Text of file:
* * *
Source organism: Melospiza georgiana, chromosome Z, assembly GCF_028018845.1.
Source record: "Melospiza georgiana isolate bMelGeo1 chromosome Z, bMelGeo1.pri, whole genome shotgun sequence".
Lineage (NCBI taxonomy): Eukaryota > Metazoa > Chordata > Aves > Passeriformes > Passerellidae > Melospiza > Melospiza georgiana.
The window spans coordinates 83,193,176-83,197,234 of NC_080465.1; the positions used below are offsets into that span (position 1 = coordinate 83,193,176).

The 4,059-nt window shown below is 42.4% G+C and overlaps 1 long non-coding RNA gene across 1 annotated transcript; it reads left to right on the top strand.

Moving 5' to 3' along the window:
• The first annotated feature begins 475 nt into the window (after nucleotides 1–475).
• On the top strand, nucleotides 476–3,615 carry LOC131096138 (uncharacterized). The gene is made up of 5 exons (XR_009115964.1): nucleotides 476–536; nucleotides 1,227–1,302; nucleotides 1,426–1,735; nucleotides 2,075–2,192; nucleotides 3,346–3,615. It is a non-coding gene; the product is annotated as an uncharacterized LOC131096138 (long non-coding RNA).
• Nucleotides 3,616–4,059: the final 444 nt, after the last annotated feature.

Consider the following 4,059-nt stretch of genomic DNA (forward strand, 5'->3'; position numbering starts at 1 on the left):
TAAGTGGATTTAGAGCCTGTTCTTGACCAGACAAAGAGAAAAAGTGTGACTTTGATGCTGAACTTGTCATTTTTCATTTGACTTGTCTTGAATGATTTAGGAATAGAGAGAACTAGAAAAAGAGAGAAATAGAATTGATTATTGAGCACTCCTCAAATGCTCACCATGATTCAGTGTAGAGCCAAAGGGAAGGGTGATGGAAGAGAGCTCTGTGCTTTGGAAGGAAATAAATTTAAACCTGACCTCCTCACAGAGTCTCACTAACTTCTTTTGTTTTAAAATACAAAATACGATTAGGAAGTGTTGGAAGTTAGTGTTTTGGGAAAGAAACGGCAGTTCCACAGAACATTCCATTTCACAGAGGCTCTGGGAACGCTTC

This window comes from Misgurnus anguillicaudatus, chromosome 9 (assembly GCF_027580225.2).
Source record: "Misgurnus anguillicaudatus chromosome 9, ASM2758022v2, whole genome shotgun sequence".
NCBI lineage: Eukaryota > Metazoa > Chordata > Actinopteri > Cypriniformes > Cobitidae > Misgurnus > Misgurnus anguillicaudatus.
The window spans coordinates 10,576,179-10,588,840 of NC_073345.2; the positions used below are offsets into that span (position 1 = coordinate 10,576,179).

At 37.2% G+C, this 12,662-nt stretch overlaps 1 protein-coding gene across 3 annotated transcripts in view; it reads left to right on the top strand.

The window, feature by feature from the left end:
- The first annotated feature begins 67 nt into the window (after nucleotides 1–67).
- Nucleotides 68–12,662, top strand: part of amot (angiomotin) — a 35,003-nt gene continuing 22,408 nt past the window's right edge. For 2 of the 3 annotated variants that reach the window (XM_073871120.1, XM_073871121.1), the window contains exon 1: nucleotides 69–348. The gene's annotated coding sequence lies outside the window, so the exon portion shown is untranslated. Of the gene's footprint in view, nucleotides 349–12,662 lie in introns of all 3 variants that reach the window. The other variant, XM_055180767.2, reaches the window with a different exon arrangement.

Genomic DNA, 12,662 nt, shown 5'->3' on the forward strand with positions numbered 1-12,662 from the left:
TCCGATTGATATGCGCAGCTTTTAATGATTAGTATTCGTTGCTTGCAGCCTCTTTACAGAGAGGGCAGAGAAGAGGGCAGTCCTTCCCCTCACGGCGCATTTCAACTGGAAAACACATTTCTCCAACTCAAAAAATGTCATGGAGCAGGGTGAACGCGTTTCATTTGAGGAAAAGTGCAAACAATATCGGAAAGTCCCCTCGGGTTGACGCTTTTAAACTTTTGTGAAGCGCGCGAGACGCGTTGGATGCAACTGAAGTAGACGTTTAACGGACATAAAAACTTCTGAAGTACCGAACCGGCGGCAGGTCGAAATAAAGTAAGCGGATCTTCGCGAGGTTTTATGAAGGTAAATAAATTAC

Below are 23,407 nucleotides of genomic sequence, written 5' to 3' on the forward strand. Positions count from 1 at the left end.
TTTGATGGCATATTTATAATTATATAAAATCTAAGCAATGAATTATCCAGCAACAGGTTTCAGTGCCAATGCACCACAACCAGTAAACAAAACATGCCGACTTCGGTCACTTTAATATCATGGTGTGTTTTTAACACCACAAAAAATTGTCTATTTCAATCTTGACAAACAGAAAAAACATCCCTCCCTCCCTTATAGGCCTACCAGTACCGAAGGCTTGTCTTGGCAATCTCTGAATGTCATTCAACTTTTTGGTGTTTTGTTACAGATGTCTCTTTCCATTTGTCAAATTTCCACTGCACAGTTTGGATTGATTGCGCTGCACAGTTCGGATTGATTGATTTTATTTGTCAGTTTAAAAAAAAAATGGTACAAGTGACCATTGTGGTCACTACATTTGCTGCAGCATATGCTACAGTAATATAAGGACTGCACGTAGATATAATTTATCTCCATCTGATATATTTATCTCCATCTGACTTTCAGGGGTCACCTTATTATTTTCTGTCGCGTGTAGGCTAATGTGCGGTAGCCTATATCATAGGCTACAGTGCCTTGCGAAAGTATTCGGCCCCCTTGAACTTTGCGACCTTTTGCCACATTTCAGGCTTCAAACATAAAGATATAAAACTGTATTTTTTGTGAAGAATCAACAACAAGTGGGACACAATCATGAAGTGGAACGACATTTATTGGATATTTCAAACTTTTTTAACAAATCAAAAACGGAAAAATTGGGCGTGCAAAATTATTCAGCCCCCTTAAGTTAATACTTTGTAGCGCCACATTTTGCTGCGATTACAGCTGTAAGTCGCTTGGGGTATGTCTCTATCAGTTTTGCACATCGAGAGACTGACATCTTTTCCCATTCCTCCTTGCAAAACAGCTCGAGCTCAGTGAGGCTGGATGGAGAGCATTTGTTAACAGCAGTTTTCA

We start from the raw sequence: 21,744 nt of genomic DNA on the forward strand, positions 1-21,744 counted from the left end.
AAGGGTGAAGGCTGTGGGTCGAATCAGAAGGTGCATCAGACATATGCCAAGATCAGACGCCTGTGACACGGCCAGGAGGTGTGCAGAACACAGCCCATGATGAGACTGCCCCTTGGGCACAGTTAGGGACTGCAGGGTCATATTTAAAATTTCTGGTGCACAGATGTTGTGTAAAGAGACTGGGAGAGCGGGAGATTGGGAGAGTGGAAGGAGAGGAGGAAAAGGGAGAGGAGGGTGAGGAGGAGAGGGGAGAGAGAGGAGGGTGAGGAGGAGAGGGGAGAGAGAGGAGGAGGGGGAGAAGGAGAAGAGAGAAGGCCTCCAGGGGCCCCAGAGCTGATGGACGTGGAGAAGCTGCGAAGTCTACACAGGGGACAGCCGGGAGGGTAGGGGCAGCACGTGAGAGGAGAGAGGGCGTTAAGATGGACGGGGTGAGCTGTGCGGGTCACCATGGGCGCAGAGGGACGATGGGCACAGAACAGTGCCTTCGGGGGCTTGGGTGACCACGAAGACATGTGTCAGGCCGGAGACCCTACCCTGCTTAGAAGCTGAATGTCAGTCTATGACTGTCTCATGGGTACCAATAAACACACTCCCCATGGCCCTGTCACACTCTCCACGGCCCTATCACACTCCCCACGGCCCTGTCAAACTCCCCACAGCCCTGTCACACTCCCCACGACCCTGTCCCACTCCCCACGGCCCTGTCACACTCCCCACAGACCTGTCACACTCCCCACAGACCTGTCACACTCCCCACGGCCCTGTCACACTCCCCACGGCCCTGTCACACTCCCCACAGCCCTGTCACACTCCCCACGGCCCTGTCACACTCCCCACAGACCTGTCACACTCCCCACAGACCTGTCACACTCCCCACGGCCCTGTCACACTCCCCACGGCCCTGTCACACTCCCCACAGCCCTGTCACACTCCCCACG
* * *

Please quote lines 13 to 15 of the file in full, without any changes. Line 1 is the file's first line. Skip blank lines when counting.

Source record: "Misgurnus anguillicaudatus chromosome 9, ASM2758022v2, whole genome shotgun sequence".
NCBI lineage: Eukaryota > Metazoa > Chordata > Actinopteri > Cypriniformes > Cobitidae > Misgurnus > Misgurnus anguillicaudatus.
The window spans coordinates 10,576,179-10,588,840 of NC_073345.2; the positions used below are offsets into that span (position 1 = coordinate 10,576,179).